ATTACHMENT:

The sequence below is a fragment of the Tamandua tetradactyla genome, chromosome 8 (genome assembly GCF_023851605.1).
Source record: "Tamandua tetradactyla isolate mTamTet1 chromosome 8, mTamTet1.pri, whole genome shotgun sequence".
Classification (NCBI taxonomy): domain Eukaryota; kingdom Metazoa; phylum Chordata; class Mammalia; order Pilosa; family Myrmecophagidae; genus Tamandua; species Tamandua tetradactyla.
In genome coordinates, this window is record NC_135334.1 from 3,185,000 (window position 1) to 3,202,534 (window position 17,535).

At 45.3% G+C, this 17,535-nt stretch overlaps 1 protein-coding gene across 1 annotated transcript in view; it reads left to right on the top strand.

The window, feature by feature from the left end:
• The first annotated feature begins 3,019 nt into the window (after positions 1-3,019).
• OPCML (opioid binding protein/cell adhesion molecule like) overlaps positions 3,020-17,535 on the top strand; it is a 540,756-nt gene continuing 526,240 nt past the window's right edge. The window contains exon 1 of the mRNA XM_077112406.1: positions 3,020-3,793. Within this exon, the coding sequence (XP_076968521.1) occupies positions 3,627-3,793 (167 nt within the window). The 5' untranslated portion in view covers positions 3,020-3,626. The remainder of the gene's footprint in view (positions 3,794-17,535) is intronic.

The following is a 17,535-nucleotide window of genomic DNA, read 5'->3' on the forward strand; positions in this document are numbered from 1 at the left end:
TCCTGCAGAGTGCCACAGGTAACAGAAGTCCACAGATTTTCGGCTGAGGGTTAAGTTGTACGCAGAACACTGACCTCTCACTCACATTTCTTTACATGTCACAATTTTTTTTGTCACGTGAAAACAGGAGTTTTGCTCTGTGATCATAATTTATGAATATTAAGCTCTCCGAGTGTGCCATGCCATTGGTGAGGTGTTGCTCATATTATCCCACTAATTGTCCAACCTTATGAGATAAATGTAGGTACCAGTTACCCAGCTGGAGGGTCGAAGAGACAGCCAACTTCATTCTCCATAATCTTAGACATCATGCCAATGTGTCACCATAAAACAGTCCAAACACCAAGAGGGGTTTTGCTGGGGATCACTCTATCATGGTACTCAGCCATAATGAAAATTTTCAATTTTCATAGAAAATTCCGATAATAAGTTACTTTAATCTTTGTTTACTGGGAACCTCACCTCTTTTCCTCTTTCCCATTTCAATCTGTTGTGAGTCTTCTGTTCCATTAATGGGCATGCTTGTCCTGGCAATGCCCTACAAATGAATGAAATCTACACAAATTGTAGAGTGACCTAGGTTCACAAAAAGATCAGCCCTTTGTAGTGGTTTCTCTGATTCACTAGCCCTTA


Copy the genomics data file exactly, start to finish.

The sequence below is a fragment of the Tamandua tetradactyla genome, chromosome 8 (genome assembly GCF_023851605.1).
Source record: "Tamandua tetradactyla isolate mTamTet1 chromosome 8, mTamTet1.pri, whole genome shotgun sequence".
Classification (NCBI taxonomy): domain Eukaryota; kingdom Metazoa; phylum Chordata; class Mammalia; order Pilosa; family Myrmecophagidae; genus Tamandua; species Tamandua tetradactyla.
In genome coordinates, this window is record NC_135334.1 from 3,185,000 (window position 1) to 3,202,534 (window position 17,535).

At 45.3% G+C, this 17,535-nt stretch overlaps 1 protein-coding gene across 1 annotated transcript in view; it reads left to right on the top strand.

The window, feature by feature from the left end:
• The first annotated feature begins 3,019 nt into the window (after positions 1-3,019).
• OPCML (opioid binding protein/cell adhesion molecule like) overlaps positions 3,020-17,535 on the top strand; it is a 540,756-nt gene continuing 526,240 nt past the window's right edge. The window contains exon 1 of the mRNA XM_077112406.1: positions 3,020-3,793. Within this exon, the coding sequence (XP_076968521.1) occupies positions 3,627-3,793 (167 nt within the window). The 5' untranslated portion in view covers positions 3,020-3,626. The remainder of the gene's footprint in view (positions 3,794-17,535) is intronic.

The following is a 17,535-nucleotide window of genomic DNA, read 5'->3' on the forward strand; positions in this document are numbered from 1 at the left end:
TCCTGCAGAGTGCCACAGGTAACAGAAGTCCACAGATTTTCGGCTGAGGGTTAAGTTGTACGCAGAACACTGACCTCTCACTCACATTTCTTTACATGTCACAATTTTTTTTGTCACGTGAAAACAGGAGTTTTGCTCTGTGATCATAATTTATGAATATTAAGCTCTCCGAGTGTGCCATGCCATTGGTGAGGTGTTGCTCATATTATCCCACTAATTGTCCAACCTTATGAGATAAATGTAGGTACCAGTTACCCAGCTGGAGGGTCGAAGAGACAGCCAACTTCATTCTCCATAATCTTAGACATCATGCCAATGTGTCACCATAAAACAGTCCAAACACCAAGAGGGGTTTTGCTGGGGATCACTCTATCATGGTACTCAGCCATAATGAAAATTTTCAATTTTCATAGAAAATTCCGATAATAAGTTACTTTAATCTTTGTTTACTGGGAACCTCACCTCTTTTCCTCTTTCCCATTTCAATCTGTTGTGAGTCTTCTGTTCCATTAATGGGCATGCTTGTCCTGGCAATGCCCTACAAATGAATGAAATCTACACAAATTGTAGAGTGACCTAGGTTCACAAAAAGATCAGCCCTTTGTAGTGGTTTCTCTGATTCACTAGCCCTTA